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Intangible Rights Theories under Federal Fraud Statutes

The Supreme Court recently decided two public corruption cases involving what has come to be known as the “intangible right to honest services” theory under mail and wire fraud statutes, 18 U.S.C. §§ 1343, 1346, 1349Percoco v. United States, No. 21-1158 (U.S. May 11, 2023); Ciminelli v. United States, No. 21-1170 (U.S. May 11, 2023).  To understand the cases and the significance of their holdings requires some background on the particular fraud theory and the facts of the two cases.

Background.  The mail and wire fraud statutes proscribe schemes or artifices “to defraud” or for “obtaining money or property by false or fraudulent promises.”  By the mid-1980’s, appellate courts viewed the language to include “honest services fraud,” that is, kickback or bribery schemes under the theory that such conduct deprived the government and the public of the right to the honest services of government employees.  Skilling v. United States, 561 U.S. 358, 401 (2010).  Over time, the theory expanded to include private persons, not just government employees, until 1987 when the Supreme Court rejected the concept altogether, holding that the fraud statutes were limited in scope to protect just traditional property rights.  McNally v. United States, 483 U.S. 350, 350 (1987).

With uncharacteristic speed, Congress attempted to revive the doctrine by enacting 18 U.S.C. § 1346 to include a “scheme or artifice to deprive another of the intangible right of honest services.”[1]  The Supreme Court upheld the new statute, noting that it covered the classic bribery and kickback schemes, but not necessarily all intangible rights of honest services whatever they might be thought to be.  Skilling, 561 U.S. at 404-05.

Percoco.  Joseph Percoco was a close advisor to New York Governor Andrew Cuomo who, for part of 2014, resigned his official position to manage the governor’s re-election campaign.  While out of public office, he accepted substantial payments to help a real estate company with an issue it had with a state agency.  Percoco contacted the key agency people, and the agency reversed its decision and sided with the real estate company.  Percoco was indicted for a wire fraud conspiracy based on honest services fraud, and the trial court instructed the jury that although Percoco had no longer been in government at the time of the offense conduct, he could be found liable if (1) he dominated and controlled any governmental business, and (2) people in government actually relied on him because a special relationship he had with government.  Slip Op at 4.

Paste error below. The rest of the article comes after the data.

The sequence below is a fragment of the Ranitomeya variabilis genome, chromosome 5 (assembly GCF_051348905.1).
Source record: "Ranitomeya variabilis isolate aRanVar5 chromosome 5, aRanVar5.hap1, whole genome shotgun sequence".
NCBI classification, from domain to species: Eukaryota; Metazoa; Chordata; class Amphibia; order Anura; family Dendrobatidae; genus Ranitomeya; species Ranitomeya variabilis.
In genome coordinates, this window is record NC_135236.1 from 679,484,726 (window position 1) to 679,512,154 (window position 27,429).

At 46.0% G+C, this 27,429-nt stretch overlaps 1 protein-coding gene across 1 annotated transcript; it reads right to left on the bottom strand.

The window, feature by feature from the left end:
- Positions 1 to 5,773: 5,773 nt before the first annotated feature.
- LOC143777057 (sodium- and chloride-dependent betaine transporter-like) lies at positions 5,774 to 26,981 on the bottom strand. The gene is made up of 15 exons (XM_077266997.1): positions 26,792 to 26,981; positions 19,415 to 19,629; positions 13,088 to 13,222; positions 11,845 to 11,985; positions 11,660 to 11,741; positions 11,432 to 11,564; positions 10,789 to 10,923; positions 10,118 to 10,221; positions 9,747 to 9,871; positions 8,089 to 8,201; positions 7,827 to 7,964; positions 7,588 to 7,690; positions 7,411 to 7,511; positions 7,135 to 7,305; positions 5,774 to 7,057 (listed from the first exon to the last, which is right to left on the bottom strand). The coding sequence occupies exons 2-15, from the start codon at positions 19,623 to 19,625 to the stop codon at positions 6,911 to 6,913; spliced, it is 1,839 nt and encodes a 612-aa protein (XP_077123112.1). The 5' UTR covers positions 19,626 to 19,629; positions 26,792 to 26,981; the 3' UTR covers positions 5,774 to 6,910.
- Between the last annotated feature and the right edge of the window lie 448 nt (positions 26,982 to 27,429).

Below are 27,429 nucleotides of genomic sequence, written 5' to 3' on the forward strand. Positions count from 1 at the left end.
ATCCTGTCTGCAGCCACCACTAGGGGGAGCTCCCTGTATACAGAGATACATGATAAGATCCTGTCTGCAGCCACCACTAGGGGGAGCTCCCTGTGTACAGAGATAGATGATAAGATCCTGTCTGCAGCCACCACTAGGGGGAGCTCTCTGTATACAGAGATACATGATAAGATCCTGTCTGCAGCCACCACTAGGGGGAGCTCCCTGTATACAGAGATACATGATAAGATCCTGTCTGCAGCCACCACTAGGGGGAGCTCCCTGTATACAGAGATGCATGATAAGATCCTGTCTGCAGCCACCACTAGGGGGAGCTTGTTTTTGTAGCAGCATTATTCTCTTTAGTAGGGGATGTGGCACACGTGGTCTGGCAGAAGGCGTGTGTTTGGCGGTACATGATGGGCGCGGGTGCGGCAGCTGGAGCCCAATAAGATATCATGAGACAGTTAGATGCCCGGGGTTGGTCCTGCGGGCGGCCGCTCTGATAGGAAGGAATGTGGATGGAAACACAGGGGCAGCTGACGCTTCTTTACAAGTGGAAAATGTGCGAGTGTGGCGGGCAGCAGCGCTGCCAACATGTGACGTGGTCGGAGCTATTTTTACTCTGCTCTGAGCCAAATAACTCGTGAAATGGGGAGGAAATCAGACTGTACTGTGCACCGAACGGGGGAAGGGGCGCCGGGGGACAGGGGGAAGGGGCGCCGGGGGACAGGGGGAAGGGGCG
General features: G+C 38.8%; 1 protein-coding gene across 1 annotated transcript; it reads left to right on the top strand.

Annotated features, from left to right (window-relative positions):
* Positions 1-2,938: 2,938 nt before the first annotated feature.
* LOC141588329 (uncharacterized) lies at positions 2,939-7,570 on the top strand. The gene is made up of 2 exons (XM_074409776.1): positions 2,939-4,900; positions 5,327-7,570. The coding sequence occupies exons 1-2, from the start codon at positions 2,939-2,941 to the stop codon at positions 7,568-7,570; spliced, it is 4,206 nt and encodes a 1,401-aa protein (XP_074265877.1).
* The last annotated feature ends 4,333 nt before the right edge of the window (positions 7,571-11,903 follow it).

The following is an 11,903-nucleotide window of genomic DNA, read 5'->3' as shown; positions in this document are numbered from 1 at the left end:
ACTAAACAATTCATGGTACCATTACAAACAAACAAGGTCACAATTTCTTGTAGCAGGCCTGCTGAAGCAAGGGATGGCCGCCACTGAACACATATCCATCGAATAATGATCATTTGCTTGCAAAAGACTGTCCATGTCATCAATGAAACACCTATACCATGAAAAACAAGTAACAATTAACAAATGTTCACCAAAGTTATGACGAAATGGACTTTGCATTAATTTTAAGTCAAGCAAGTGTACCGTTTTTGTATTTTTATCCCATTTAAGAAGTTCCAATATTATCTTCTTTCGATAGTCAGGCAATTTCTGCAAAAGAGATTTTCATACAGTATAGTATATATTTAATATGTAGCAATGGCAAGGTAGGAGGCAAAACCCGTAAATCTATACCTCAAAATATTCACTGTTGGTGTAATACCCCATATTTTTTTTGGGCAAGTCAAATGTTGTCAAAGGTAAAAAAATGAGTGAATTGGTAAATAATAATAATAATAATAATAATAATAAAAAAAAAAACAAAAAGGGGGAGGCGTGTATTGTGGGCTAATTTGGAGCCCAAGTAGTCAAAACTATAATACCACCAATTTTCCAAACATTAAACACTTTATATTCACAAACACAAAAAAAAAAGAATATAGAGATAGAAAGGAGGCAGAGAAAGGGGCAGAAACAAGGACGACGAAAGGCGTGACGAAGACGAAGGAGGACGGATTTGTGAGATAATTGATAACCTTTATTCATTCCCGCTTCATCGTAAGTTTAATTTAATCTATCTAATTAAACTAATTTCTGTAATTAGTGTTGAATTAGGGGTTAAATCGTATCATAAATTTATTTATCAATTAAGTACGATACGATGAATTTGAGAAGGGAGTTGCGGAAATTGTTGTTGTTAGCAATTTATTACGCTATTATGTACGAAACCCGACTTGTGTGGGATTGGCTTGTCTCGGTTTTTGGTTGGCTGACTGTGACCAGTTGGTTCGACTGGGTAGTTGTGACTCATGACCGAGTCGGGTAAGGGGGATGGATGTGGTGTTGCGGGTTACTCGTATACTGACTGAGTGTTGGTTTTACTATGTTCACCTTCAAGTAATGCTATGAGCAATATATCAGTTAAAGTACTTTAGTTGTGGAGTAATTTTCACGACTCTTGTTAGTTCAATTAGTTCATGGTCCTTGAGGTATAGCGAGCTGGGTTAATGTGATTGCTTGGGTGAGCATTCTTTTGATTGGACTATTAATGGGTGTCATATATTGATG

Justice Alito writing for the Court noted that in Skilling it upheld § 1346 notwithstanding a vagueness challenge but observed that such cases usually involved bribery and kickbacks and that the Court had specifically rejected the government’s contention that § 1346 could reach undisclosed self-dealing by public officials or private employees.  Slip Op at 7.  It reasoned that “Skilling’s teaching is clear.  ‘[T]he intangible right of honest services’ must be defined with the clarity typical of criminal statutes and should not be held to reach all ill-defined category of circumstances simply because of a smattering of pre-McNally decisions.”  Slip Op at 8.  The Court found that the jury instructions that the trial court gave were vague, emphasizing that “domination” was too ill-defined and without sufficient definiteness for ordinary people to understand and to avoid arbitrary and discriminatory enforcement.  Slip Op at 10.  The government conceded the infirmity with the instructions but argued that the imprecision was harmless, offering new theories given the proofs at trial.  The Court declined to save the case from dismissal, though.  It reasoned that the jury instructions were substantially different from the government’s new theories and the Second Circuit had not affirmed on either of those theories anyway.

Justice Gorsuch, with whom Justice Thomas joined, concurred and went so far as to emphasize that the “honest services” theory itself is too vague to withstand constitutional scrutiny because it is simply an “aspirational phrase” that “leaves the public and lowers courts “guessing what kind of fiduciary relationships this Court will find sufficient to give rise to a duty of honest services.”  Concurrence at 4, 5.